Redefining and Refining Da’wah

Photo by Umar Mita

On Facebook, I came across a video by Shaykh Usama Canon about Da’wah (link to the video) and I highly encourage everyone to watch it.

Then, I scrolled down to the comment section to read a few comments. Usually, this is a bad decision on my part because 8 times out of 10, the comment section (be it on Facebook or Youtube) is filled with disappointments.

But Alhamdulillah, I am glad that I scrolled down to that particular comment section because I found gems upon gems of honest views from honest people, about Da’wah. I want to share those views with you all here:

Person #1

I don’t think I understand bringing people to Islam, that seems pushy and semi forceful. The attempts of some people doing dawah is to challenge a person’s faith and practices; to bring the other down. That is inflicting a trauma on another human being. That is oppression.

I wonder if dawah could be explained in a different way?

Say perhaps, wanting for another human being to feel a safe and contented trust that they are not alone, that love is with them, and that there is always a way for things to improve.

The question of who are you really giving dawah for, is a good one. Sometimes, well intended Muslims who start to become passionate about giving dawah take a literal approach to ‘spreading’ Islam, and then it becomes a challenge, with the passion more focused on having someone ‘surrender’.

But, is it truly wanting a surrender (opening oneself to feel God’s presence and love) to God with the intention/motive above? Or, is it an ego problem? Or, is it a problem of patience – it takes lot’s of love and patience to be truly accepting and open to accept people as they are.

The beauty in finding Islam and connecting with God is a sensational feeling.

Person #2

Many of us do only concentrate on increasing the quantity of the ummah rather than concentrate on helping the individual increases the quality of his/her life.

We scream takbeer upon hearing someone say the shahada but then walk away from them completely feeling accomplished and confident that we brought “someone into the club” and collected our “points”.

It is a shame because da’wah has become really watered down and conducted in an almost business like manner and what’s worse, more and more people end up leaving the deen because they are abandoned.

May Allah guide us all. Ameen.

Person #3

Things that get called “dawah” tend to not be dawah, because if you’re really doing it then there’s no real need to throw a label on it.

That pamphlet can’t solve my problems, that website is only going to answer so many of my questions, and did you really think I would walk into the mosque to strike up a conversation with the “Dawah Committee”? Explaining who we are isn’t going to be done at tables, it’s going to be done smiling at the workplace and enjoying ourselves outdoors and having outstanding business values and contributing to the community.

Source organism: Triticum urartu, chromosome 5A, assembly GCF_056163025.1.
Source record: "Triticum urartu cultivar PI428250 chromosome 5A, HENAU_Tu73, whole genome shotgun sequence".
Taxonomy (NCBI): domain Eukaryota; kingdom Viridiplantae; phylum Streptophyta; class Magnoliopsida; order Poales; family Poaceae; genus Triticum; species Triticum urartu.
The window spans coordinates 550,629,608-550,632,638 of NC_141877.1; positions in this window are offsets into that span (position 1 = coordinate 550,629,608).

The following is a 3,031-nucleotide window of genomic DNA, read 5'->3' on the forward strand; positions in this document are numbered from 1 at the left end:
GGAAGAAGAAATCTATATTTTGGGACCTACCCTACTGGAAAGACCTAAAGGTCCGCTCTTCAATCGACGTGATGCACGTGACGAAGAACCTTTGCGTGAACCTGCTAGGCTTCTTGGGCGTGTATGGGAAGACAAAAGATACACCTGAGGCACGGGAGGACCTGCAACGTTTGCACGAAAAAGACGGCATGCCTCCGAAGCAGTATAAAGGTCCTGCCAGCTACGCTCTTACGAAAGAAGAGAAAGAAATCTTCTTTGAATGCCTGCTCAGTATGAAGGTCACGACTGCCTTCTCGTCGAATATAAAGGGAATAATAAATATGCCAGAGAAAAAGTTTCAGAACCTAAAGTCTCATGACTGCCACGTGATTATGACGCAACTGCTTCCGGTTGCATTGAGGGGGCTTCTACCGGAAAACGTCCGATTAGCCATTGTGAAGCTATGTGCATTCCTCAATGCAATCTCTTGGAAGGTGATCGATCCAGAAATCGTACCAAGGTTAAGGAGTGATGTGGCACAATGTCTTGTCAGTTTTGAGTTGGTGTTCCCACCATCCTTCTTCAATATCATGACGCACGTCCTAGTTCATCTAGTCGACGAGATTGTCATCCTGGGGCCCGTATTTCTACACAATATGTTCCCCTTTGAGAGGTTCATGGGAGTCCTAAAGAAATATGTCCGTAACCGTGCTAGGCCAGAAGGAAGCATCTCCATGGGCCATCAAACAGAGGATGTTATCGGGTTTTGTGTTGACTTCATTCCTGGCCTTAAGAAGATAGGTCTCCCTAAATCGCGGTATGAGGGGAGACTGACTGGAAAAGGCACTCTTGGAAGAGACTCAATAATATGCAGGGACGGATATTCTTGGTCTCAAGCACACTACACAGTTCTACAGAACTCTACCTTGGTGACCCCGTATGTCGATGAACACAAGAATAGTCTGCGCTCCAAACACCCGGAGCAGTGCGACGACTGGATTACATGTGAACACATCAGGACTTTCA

The only thing that brought me to where I am today is that I was blessed enough to have beautiful people around me. If they hadn’t been real people, if they hadn’t invited me to dinner, if they didn’t constantly greet each other, all of the essays and arguments and lectures in the world wouldn’t have brought me in.

And I don’t think that I’m an exceptional case.

“If what you’re doing is really attractive, you don’t need to sell it.” (Usama Canon on Revisiting Dawah)

1 thought on “Redefining and Refining Da’wah”

  1. Wanted to add something to the last bit. When, during Omar's caliphate persia was conquered, Al-Hurmuzan, the Governor of Tustur and Ahwaz in Persia hid in his fortress, and as the army came closer he shot arrows and killed a number of sahabi, among them Al Baraa' ibn Malik (Anas ibn Malik's brother), even though the country had surrendered.

    He was brought to Omar.

    He told Omar that he wanted some water, and would not drink it until Omar promised him safety until he completed his drink. After Omar's promise, he kept the water down and did not drink it. Omar got angry at Al-Hurmuzan's treachery, and said that he would kill him immediately.

    A brother of Baraa' ibn Malik (who was killed by Al-Hurmuzan) reminded Omar of the importance of the oath, and that he was a witness that Omar should follow his oath. Al-Hurmuzan immediately accepted islam, and he said,

    “I have never seen anything like what I saw today. A man, who's brother I killed, Bears witness for me, a witness that saves me from my death.

    Because of these acts, people have accepted islam.”

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